1.  Everyone’s pregnancies are different.  For that matter, different pregnancies with different children and the same mom can be very very different experiences.
2.  People feel differently about their bodies at different parts of pregnancy and suchness.  You go from just not being able to fit into your jeans to feeling like a Macy’s day parade float.  Some days you feel awesome, some days you just want to barf, some days your baby keeps kicking you in your crotch (I’ve read on one blog a woman describes this as lightening crotch).
3.  Your body feels like a scene from an alien movie.  There’s literally something living inside of you.  And you are terrified.  You’re scared to meet it.  It always wants food and it’s exhausting to carry it around.  Not to mention, this alien already has demands, and is terribly picky about the food you feed it.

These things I know.  Not just from Gabby’s experience, but from the wealth of knowledge I’ve obtained in books, blogs, and from my boss, Erika.  These things may not be true for everyone, but seriously, if you read the above statements, they are pretty vague as well.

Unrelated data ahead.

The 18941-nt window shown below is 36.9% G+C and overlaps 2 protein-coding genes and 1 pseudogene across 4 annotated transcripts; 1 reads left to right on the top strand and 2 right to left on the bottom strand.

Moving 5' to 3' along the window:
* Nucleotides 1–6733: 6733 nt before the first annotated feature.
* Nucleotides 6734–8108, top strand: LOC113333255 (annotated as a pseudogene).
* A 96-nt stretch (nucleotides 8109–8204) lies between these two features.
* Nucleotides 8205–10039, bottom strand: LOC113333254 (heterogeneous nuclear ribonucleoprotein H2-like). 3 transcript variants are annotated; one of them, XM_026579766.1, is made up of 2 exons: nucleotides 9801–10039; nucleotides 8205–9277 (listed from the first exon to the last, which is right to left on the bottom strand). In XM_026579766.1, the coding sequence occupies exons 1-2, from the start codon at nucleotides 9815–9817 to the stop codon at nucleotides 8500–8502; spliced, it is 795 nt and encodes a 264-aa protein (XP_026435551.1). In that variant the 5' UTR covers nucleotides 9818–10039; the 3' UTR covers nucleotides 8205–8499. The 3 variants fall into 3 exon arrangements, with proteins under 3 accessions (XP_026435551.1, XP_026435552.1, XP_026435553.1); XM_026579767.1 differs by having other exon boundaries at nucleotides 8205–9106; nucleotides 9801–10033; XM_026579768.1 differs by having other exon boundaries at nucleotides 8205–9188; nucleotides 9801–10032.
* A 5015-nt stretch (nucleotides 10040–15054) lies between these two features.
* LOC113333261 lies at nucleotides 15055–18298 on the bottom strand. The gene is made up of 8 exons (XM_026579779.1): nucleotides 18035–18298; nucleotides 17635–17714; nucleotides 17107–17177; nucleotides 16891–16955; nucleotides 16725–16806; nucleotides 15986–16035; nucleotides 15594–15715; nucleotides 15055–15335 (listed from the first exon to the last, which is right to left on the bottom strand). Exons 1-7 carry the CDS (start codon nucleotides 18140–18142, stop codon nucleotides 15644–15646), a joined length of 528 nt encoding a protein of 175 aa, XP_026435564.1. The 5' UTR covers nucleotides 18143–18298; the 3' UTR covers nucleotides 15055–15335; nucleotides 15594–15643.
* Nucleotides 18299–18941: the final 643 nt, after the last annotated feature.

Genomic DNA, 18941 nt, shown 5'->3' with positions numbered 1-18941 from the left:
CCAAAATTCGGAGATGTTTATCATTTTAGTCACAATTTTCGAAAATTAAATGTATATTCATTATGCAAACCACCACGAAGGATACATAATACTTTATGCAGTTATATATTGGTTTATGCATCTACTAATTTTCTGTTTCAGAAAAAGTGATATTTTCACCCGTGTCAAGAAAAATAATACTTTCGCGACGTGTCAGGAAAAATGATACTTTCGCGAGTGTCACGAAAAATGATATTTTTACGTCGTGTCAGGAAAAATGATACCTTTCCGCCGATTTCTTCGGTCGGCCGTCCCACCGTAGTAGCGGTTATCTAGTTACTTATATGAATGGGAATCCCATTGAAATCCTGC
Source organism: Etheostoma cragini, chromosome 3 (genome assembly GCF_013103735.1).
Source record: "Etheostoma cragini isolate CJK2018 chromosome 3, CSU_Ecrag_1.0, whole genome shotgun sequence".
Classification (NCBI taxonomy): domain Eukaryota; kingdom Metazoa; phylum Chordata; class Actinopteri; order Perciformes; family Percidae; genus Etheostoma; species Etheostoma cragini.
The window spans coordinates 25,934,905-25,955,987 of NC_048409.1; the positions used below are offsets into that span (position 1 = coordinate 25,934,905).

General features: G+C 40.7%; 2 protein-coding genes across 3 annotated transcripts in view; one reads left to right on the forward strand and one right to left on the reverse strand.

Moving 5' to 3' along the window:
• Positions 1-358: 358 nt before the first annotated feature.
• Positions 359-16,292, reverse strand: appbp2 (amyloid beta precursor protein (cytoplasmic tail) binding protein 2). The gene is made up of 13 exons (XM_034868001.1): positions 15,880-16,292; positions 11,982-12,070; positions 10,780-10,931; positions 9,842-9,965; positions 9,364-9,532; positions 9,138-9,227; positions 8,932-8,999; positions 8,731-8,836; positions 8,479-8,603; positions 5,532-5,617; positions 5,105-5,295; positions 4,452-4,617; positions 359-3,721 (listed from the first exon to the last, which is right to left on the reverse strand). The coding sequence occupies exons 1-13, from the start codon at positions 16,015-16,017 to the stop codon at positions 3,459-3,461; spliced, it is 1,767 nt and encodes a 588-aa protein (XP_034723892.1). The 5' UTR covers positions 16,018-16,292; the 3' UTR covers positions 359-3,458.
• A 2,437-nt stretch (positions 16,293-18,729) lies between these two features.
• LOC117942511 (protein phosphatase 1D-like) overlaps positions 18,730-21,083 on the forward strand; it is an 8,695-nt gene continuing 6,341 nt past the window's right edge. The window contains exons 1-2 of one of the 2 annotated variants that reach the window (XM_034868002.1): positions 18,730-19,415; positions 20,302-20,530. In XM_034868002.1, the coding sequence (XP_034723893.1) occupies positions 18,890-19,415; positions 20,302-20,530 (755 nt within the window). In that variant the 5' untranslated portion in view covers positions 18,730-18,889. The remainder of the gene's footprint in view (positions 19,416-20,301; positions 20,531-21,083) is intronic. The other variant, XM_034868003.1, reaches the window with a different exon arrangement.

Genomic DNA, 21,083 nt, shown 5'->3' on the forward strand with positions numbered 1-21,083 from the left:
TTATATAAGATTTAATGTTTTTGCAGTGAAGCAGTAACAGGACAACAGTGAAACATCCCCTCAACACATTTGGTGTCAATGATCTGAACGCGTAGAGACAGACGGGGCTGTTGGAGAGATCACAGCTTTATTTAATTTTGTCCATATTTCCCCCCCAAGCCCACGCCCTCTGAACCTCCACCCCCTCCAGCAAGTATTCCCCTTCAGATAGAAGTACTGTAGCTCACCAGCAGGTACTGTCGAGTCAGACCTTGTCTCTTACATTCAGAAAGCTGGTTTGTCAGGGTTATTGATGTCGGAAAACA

I mean as a childless woman, vague is about all you get.  I mean you can read and read and read.  You can watch documentaries, talk with your girlfriends, take all kinds of classes.  For goodness sake, I know how to deliver babies, and really there’s nothing to it, it’s mostly catching.  But I know that I will never know what it’s really like till I know, till I’m experiencing the 9 months of pregnancy.

But here’s something else I do know.  I do know that I hate that my sister feels that way.  I hate that my sister looks at her body, a body that is doing exactly what it was built to do, and all she sees is fat.  Now, maybe I just caught her on a bad day, this could be, but I’m pretty sure this is not a one day occurrence.  I know this mostly because I know my sister.

Being in Ukraine has fundamentally changed the way that I look at pregnancy and breastfeeding.  Was this a desired or an anticipated transformation for my missionary service, I’d say not, but I think it was a necessary one.